You have decided to concentrate on the USSR of the late 1980's,the Gorbachev years.
There is no doubt that Gorbachev brought in liberal reforms and he is rightly recognised for this but these reforms only seem impressive when compared
with what preceded it.If these reforms are compared to every industrialised democracy of the same time they still fall well short of the rights and
freedoms that are generally expected.
Russians never had it so good but then they could hardly of had it worse.
On the economy don't take my word for it.I've quoted generously from a site below.
"Gorbachev's new system bore the characteristics of neither central planning nor a market economy. Instead, the Soviet economy went from stagnation
to deterioration. At the end of 1991, when the union officially dissolved, the national economy was in a virtual tailspin. In 1991 the Soviet GDP had
declined 17 percent and was declining at an accelerating rate. Overt inflation was becoming a major problem. Between 1990 and 1991, retail prices in
the Soviet Union increased 140 percent."
"Under these conditions, the general quality of life for Soviet consumers deteriorated. Consumers traditionally faced shortages of durable goods, but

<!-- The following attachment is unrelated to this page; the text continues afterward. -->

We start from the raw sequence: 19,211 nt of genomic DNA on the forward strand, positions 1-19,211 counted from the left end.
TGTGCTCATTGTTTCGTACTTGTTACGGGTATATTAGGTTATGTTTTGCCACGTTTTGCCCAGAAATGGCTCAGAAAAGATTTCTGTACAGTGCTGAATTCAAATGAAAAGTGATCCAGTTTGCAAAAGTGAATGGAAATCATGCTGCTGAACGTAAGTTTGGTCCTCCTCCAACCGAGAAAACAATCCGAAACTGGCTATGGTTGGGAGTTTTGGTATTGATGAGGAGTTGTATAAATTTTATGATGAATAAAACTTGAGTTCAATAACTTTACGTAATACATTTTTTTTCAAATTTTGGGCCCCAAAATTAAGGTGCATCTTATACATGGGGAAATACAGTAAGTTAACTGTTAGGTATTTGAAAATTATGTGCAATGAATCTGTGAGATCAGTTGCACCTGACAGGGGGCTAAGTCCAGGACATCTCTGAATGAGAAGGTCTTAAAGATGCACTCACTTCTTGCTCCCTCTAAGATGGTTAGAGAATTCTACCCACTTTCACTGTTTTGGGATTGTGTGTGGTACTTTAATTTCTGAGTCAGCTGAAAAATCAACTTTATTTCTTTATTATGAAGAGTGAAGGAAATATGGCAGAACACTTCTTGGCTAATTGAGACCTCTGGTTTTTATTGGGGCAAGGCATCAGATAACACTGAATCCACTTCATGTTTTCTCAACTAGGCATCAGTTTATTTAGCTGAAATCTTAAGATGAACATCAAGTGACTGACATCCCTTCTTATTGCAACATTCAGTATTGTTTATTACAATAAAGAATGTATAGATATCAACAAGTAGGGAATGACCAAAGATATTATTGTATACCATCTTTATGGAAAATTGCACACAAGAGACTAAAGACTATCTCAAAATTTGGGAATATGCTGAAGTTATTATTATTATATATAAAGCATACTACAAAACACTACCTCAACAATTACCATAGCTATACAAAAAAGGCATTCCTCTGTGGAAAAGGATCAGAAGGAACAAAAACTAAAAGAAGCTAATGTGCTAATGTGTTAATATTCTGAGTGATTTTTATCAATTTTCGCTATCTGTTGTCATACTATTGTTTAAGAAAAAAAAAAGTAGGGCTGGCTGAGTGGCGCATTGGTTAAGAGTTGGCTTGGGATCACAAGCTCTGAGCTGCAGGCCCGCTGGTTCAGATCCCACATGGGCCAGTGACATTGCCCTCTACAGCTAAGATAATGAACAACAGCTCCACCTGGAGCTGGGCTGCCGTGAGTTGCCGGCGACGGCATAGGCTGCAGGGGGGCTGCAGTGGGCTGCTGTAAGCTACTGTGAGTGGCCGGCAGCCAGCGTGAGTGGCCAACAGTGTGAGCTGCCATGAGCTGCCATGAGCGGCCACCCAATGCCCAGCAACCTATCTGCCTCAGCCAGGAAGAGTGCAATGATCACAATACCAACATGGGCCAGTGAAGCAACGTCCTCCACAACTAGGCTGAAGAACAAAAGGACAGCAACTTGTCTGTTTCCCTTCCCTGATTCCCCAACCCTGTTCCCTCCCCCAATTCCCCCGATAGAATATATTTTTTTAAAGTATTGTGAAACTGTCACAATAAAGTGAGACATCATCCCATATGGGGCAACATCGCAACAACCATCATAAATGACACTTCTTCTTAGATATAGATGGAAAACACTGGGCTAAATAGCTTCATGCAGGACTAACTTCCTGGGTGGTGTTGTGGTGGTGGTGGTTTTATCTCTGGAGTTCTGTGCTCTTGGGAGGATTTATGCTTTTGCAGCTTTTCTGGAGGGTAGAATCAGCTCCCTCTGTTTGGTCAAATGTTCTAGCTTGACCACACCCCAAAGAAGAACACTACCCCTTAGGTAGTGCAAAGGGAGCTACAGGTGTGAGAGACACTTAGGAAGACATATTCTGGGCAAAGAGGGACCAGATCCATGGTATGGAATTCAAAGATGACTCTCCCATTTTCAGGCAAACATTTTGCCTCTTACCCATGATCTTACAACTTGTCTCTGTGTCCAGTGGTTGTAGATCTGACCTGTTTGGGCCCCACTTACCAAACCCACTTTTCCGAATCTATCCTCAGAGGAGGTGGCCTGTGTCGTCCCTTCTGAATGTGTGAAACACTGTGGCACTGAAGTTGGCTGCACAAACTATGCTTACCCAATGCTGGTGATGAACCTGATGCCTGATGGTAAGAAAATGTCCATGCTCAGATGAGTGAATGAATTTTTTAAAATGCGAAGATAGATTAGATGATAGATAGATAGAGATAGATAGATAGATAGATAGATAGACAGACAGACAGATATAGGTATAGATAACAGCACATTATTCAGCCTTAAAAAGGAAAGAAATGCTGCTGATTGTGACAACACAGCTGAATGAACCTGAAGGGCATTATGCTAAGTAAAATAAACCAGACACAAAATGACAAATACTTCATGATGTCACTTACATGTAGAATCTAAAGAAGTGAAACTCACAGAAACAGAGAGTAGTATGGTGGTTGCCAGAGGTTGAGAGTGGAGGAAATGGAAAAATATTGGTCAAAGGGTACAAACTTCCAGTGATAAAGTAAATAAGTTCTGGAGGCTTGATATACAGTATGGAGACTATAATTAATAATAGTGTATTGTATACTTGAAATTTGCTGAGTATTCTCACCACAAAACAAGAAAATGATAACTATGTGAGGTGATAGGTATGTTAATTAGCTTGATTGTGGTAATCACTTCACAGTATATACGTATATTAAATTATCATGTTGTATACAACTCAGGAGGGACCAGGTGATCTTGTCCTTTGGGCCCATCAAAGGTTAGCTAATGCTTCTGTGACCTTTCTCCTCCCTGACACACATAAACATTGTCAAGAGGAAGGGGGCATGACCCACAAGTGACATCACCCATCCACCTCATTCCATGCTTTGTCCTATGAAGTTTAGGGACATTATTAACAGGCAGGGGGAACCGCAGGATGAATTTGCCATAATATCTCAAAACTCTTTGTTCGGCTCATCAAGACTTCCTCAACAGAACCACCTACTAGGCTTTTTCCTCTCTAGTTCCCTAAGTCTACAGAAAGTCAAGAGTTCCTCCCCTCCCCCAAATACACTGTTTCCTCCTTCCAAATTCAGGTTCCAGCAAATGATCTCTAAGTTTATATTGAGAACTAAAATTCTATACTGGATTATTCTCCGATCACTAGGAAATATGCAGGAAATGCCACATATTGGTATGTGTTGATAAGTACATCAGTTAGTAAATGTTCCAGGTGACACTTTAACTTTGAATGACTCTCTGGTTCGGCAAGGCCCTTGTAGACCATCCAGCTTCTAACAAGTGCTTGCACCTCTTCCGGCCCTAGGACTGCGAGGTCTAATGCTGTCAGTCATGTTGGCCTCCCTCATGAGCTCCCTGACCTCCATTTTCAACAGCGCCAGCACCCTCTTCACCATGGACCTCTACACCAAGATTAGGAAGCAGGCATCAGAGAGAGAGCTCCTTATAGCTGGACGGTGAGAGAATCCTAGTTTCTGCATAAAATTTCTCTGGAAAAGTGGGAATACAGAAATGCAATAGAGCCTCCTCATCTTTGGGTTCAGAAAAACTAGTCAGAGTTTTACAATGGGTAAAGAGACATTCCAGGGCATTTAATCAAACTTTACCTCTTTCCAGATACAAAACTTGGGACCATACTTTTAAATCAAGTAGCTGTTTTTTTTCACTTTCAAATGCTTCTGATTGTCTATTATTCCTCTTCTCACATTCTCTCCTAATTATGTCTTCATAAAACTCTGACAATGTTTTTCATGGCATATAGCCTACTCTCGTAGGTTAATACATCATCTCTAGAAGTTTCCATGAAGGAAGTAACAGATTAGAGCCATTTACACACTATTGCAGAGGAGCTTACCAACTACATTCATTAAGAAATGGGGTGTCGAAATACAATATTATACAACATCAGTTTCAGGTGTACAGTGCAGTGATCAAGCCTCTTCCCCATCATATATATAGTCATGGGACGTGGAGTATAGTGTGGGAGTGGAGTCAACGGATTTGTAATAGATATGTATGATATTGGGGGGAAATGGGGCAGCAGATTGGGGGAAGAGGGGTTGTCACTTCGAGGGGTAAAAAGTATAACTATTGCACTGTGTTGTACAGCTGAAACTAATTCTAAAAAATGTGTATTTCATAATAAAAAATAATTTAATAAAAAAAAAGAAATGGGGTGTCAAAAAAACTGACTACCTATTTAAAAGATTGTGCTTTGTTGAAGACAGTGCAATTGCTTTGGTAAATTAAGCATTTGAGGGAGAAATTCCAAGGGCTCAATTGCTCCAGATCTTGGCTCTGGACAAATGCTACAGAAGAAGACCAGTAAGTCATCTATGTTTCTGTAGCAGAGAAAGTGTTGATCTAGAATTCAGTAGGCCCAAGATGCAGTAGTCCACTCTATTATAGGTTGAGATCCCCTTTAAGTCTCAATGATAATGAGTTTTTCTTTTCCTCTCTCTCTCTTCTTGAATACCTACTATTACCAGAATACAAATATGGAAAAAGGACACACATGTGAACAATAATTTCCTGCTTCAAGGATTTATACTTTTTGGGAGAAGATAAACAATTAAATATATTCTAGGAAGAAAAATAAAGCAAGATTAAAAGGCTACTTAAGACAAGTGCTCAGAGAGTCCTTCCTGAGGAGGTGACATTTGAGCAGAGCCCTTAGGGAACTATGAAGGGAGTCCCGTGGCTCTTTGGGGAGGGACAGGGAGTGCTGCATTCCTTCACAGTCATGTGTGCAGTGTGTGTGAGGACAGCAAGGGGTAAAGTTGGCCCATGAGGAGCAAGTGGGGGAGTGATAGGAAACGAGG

under Gorbachev, food, wearing apparel, and other basic necessities were in short supply. Fueled by the liberalized atmosphere of Gorbachev's
glasnost (literally, public voicing--see Glossary) and by the general improvement in information access in the late 1980s, public dissatisfaction with
economic conditions was much more overt than ever before in the Soviet period. The foreign-trade sector of the Soviet economy also showed signs of
deterioration. The total Soviet hard-currency (see Glossary) debt increased appreciably, and the Soviet Union, which had established an impeccable
record for debt repayment in earlier decades, had accumulated sizable arrearages by 1990."
"In sum, the Soviet Union left a legacy of economic inefficiency and deterioration to the fifteen constituent republics after its breakup in December
1991. Arguably, the shortcomings of the Gorbachev reforms had contributed to the economic decline and eventual destruction of the Soviet Union,
leaving Russia and the other successor states to pick up the pieces and to try to mold modern, market-driven economies. At the same time, the
Gorbachev programs did start Russia on the precarious road to full-scale economic reform. Perestroika broke Soviet taboos against private ownership of
some types of business, foreign investment in the Soviet Union, foreign trade, and decentralized economic decision making, all of which made it
virtually impossible for later policy makers to turn back the clock."
So reforms were being made yet the economy was in a "tailspin".The Russian Empire was shrinking visibly and with it regional influence.
The Cold War was being conceded.It had effectively been lost.These were the dying days of the Soviet Union and financial mismanagement would dog the
new Russia that would follow after.
Is this a good example of a strong Dictatorship?
If it is then Democracy need never fear.
I look forward to reading you closing statement Russian.